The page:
It’s a common fear that the DVR is a modern limbo for TV shows, a place where people store programs they intend to watch, but rarely get around to viewing. A new survey of digital video recorder (DVR) users proves otherwise.
Among television households with DVRs, more than 78% of all viewers who watch recorded broadcast primetime shows within a week play them back within two days, and 84% play them back within three days, according to Nielsen Media Research.
Among viewers ages 18 to 49, 76% played back broadcast network primetime programs within 48 hours. During the same time period, 84% watched primetime shows they recorded off advertiser-supported cable networks; and 85% viewed time-shifted syndicated shows within two days.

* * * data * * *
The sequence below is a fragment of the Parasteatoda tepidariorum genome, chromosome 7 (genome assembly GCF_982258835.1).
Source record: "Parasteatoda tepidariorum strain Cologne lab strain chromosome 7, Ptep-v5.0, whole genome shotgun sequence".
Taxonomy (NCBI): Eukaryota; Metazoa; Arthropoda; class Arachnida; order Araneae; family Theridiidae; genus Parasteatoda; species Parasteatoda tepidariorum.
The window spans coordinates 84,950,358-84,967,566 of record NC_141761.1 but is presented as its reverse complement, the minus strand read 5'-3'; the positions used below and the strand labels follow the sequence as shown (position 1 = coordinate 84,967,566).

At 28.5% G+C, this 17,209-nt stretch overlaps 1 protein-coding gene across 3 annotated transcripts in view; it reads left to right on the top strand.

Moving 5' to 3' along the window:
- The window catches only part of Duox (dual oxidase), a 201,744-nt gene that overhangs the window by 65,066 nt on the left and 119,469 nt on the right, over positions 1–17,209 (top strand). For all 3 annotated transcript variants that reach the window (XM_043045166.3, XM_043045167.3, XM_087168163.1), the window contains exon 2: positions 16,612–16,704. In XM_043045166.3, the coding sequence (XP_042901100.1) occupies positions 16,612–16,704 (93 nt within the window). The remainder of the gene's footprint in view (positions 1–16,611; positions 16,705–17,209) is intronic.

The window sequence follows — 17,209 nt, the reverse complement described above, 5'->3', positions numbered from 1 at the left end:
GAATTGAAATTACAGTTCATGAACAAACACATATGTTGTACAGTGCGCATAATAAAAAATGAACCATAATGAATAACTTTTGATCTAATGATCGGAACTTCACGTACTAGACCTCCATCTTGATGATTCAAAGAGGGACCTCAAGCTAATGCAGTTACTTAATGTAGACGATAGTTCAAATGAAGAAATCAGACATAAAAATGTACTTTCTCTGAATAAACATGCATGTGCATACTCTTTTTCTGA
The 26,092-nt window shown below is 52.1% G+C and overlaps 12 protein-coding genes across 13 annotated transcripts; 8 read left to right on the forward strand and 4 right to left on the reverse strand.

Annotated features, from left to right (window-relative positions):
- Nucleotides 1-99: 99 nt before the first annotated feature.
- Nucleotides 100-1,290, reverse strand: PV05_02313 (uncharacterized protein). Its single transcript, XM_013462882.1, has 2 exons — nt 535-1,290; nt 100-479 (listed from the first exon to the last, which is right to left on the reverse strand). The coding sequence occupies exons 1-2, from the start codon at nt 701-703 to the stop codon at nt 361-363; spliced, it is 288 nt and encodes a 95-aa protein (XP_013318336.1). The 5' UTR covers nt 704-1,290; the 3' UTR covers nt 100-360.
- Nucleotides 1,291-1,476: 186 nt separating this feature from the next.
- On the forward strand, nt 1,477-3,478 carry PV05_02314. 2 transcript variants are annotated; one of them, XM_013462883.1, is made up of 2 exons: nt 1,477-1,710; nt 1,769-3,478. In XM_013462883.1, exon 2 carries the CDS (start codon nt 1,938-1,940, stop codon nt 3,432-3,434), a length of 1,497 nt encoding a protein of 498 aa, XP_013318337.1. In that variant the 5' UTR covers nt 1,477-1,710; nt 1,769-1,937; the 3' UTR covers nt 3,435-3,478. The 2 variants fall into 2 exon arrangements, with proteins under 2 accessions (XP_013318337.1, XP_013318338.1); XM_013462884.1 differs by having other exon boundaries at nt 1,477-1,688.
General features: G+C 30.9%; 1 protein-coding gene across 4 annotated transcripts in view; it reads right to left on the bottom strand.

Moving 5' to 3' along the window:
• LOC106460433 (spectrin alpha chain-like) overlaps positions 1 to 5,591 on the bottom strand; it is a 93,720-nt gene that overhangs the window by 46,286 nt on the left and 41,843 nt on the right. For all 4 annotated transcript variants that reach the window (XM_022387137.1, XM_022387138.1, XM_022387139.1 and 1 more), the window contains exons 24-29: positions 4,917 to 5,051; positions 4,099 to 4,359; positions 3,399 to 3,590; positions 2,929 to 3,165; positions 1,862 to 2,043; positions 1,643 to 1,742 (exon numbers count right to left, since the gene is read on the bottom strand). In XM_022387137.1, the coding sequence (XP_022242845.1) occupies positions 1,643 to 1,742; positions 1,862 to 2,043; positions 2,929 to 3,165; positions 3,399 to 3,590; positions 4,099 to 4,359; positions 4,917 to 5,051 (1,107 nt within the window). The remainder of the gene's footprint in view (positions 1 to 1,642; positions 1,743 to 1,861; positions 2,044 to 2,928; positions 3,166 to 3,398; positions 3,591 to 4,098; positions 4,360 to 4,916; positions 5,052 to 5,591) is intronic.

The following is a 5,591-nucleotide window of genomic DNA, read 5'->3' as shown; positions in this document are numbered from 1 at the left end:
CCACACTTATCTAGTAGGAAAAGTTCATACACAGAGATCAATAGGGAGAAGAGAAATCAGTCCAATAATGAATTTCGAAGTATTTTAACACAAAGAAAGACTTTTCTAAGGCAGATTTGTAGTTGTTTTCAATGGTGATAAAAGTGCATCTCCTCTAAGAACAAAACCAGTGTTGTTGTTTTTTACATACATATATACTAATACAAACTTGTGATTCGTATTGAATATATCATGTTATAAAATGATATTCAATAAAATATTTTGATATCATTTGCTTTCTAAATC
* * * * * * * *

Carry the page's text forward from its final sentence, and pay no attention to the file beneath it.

By the third day, those percentages rose to 84% for primetime broadcast, 90% for primetime cable and 91% for total syndication.
Among DVR users in this age group, nearly a quarter (22.9%) of all primetime minutes viewed are via DVR playback.
In short, most DVR users are storing nearly a quarter of all the TV they intend to watch, and they actually watch more than three-quarters of what they’ve saved for later viewing within three days.
Time-shifting behavior is clearly becoming a common behavior among those who have DVRs, but DVR use itself is far from common. Nielsen notes that among all households ages 18 to 49, only 11.5% have DVRs, and only 2.6% of viewing time is DVR playback.
A PowerPoint presentation with additional data is free here.
Nielsen, long and widely criticized for its tracking methodology, is using its DVR report as a showcase for its ability to track non-traditional viewing.